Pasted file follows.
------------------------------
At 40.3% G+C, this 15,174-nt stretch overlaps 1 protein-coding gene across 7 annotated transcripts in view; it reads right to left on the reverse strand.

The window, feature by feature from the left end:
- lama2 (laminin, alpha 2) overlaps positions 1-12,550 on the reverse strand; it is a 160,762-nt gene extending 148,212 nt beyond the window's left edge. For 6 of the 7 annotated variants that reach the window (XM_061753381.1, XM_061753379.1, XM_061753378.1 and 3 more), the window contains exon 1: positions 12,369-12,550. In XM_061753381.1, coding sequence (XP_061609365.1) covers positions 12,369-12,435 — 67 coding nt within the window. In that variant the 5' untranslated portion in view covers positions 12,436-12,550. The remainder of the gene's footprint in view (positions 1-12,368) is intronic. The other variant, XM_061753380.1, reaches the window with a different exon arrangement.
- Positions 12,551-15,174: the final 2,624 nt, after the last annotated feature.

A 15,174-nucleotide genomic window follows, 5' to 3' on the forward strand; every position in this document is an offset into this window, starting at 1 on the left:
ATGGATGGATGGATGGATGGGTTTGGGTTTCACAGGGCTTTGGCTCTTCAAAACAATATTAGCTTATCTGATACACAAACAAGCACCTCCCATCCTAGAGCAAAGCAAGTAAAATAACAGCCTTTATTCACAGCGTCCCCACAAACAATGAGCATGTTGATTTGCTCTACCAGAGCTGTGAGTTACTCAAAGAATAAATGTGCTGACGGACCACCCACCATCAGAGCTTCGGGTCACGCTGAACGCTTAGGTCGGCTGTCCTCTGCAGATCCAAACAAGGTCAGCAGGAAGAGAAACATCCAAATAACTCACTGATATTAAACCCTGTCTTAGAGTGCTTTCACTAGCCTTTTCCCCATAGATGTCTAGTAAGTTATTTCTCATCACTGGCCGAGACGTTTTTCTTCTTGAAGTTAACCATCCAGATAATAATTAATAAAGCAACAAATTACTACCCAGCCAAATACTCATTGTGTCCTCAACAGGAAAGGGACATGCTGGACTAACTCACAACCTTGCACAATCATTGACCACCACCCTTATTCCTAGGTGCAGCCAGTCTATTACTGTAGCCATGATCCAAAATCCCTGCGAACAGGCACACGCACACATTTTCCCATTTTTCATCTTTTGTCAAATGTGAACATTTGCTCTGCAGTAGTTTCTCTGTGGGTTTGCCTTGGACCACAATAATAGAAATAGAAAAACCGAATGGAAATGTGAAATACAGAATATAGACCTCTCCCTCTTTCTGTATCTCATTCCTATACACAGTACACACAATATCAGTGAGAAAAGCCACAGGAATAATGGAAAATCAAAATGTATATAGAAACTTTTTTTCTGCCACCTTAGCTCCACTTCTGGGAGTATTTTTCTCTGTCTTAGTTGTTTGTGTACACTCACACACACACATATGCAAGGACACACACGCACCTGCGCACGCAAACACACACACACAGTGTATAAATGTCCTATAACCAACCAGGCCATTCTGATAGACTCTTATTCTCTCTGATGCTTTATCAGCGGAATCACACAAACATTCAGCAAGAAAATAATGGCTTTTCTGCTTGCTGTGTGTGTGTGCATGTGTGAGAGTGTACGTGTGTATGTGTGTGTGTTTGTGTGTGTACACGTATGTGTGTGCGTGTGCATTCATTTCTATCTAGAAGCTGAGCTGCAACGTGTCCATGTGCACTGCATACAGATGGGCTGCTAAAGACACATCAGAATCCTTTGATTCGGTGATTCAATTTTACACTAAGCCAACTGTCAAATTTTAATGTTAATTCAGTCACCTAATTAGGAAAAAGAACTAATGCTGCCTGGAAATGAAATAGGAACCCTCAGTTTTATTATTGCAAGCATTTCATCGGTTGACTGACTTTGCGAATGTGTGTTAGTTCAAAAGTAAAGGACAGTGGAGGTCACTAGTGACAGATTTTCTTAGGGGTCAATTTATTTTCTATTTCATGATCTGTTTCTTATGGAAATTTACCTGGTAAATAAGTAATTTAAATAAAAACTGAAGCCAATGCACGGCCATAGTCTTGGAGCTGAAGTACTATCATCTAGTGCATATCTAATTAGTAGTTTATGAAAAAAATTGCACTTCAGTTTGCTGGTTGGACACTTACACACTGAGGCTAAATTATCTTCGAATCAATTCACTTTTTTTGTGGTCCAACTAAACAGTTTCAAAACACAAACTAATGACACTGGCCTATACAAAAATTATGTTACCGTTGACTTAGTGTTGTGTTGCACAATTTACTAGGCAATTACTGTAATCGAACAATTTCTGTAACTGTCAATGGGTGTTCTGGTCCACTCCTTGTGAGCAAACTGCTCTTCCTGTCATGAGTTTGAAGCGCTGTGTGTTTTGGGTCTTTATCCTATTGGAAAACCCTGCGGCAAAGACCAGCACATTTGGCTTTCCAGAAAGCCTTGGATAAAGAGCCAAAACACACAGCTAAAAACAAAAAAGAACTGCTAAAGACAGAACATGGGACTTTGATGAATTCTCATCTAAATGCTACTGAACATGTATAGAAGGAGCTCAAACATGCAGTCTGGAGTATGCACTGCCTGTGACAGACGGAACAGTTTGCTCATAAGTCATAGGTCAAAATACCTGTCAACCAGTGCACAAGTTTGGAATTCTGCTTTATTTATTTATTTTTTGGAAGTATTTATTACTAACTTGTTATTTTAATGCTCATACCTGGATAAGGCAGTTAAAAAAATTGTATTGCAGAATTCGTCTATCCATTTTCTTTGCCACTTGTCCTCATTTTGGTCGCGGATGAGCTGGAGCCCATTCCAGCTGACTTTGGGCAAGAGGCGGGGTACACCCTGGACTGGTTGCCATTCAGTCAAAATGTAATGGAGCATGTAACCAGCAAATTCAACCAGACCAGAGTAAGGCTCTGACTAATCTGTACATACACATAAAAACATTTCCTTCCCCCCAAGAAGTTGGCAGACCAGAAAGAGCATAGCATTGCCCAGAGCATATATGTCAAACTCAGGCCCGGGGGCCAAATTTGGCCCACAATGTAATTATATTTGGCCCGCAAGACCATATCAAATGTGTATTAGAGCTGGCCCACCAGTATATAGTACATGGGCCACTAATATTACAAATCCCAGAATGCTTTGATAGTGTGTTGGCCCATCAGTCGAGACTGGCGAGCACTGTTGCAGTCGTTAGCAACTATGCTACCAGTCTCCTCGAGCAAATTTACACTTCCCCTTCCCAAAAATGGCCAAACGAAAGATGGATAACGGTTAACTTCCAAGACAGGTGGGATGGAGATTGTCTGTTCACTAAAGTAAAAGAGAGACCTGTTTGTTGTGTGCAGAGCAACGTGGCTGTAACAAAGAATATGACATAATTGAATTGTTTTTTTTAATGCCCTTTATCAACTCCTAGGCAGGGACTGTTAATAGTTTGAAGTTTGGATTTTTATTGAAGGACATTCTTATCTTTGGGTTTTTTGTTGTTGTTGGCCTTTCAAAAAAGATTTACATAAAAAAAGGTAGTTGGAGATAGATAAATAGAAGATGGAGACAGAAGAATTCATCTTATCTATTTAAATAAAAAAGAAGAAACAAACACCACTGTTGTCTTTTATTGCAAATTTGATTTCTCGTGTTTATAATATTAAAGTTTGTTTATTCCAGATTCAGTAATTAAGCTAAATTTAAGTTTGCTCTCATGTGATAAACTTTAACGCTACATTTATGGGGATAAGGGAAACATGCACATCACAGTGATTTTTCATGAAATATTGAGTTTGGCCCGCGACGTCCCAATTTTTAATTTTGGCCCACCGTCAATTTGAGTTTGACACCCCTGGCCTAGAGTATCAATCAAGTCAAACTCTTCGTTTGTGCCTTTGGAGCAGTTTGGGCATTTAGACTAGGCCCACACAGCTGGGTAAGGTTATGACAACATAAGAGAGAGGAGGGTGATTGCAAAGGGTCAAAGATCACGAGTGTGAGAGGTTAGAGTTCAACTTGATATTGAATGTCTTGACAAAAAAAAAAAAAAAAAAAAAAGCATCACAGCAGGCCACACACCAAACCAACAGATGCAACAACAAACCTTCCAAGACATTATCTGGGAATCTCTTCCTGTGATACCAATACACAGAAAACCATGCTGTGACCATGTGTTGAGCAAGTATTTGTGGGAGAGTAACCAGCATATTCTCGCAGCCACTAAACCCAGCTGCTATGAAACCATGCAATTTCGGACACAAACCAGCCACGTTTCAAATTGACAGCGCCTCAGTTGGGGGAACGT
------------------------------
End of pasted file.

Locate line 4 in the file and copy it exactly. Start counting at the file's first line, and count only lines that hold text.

- Positions 12,551-15,174: the final 2,624 nt, after the last annotated feature.